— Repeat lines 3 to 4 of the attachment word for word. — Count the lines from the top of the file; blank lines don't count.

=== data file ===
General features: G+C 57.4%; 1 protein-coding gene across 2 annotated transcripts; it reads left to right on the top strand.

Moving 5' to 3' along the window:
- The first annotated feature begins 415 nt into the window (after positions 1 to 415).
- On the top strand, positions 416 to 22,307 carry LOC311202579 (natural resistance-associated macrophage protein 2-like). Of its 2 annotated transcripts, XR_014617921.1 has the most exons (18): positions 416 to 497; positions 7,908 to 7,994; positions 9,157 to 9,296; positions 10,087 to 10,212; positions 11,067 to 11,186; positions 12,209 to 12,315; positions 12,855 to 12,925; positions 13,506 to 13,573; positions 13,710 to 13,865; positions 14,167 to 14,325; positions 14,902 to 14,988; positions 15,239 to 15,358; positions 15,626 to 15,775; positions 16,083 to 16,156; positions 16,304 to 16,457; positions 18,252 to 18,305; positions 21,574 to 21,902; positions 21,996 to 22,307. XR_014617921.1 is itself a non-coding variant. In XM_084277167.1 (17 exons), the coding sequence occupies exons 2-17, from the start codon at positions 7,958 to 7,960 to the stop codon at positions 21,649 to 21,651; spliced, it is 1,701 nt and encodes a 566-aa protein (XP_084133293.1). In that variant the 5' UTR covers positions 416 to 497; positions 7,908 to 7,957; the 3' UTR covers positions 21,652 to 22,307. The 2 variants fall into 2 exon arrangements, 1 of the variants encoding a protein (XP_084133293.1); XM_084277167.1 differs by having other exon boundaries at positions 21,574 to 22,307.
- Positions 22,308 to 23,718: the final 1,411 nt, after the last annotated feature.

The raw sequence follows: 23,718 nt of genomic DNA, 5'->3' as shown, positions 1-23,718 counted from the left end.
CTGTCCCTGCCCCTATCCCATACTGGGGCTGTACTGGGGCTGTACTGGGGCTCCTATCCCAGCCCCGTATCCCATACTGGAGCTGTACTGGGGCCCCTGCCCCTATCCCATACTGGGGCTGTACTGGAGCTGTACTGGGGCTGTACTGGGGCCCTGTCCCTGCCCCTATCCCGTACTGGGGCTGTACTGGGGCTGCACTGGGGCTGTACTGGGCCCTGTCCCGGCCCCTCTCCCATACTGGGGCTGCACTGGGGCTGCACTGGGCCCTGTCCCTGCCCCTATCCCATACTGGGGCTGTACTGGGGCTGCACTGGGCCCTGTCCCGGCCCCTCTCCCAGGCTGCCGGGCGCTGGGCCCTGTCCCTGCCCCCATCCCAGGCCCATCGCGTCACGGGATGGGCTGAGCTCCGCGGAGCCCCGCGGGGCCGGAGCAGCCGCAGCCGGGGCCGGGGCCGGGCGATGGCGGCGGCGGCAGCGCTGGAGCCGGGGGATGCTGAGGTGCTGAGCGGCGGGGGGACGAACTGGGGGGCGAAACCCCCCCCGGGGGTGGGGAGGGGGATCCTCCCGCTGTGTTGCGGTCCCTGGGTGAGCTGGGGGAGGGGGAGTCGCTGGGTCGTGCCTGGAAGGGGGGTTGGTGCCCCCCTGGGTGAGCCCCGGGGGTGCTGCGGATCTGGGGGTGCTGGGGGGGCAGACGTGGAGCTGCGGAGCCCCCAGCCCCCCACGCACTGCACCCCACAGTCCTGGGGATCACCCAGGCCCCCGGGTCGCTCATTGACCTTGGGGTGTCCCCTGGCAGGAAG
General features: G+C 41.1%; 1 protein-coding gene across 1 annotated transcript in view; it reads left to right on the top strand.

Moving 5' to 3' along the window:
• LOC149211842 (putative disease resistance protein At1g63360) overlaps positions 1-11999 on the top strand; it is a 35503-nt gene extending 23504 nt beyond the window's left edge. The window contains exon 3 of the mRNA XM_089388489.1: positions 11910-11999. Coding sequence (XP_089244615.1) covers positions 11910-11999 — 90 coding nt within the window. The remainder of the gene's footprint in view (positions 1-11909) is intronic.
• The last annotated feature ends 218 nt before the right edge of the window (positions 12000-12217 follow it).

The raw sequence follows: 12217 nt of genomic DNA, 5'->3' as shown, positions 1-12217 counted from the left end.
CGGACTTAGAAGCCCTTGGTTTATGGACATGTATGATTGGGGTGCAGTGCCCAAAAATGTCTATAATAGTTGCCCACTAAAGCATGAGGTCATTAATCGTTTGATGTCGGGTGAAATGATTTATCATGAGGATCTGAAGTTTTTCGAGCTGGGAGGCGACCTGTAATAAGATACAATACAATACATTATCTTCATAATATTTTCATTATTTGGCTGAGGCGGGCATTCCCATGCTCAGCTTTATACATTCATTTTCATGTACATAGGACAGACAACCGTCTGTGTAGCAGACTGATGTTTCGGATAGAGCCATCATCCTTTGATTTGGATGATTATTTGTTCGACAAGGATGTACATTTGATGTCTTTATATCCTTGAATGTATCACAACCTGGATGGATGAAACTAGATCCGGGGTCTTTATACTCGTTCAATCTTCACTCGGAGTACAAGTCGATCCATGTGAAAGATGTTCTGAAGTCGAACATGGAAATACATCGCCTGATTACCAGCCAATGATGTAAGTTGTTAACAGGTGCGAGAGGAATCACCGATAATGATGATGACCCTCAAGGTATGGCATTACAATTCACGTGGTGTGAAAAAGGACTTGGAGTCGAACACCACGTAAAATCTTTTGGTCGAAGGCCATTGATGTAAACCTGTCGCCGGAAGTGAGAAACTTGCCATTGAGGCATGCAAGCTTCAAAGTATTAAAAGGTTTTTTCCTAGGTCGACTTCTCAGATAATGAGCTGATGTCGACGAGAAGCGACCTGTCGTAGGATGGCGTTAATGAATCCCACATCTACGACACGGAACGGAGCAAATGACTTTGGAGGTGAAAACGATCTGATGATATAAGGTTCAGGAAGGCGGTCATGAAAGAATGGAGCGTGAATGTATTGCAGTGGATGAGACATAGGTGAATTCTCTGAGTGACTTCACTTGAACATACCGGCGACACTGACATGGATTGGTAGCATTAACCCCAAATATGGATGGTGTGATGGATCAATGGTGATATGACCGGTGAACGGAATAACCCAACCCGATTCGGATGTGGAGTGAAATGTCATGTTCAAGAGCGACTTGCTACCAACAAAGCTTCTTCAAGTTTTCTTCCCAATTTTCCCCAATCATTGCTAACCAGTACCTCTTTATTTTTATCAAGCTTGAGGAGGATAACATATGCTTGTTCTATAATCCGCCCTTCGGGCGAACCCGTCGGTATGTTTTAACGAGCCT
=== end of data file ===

- The first annotated feature begins 415 nt into the window (after positions 1 to 415).
- On the top strand, positions 416 to 22,307 carry LOC311202579 (natural resistance-associated macrophage protein 2-like). Of its 2 annotated transcripts, XR_014617921.1 has the most exons (18): positions 416 to 497; positions 7,908 to 7,994; positions 9,157 to 9,296; positions 10,087 to 10,212; positions 11,067 to 11,186; positions 12,209 to 12,315; positions 12,855 to 12,925; positions 13,506 to 13,573; positions 13,710 to 13,865; positions 14,167 to 14,325; positions 14,902 to 14,988; positions 15,239 to 15,358; positions 15,626 to 15,775; positions 16,083 to 16,156; positions 16,304 to 16,457; positions 18,252 to 18,305; positions 21,574 to 21,902; positions 21,996 to 22,307. XR_014617921.1 is itself a non-coding variant. In XM_084277167.1 (17 exons), the coding sequence occupies exons 2-17, from the start codon at positions 7,958 to 7,960 to the stop codon at positions 21,649 to 21,651; spliced, it is 1,701 nt and encodes a 566-aa protein (XP_084133293.1). In that variant the 5' UTR covers positions 416 to 497; positions 7,908 to 7,957; the 3' UTR covers positions 21,652 to 22,307. The 2 variants fall into 2 exon arrangements, 1 of the variants encoding a protein (XP_084133293.1); XM_084277167.1 differs by having other exon boundaries at positions 21,574 to 22,307.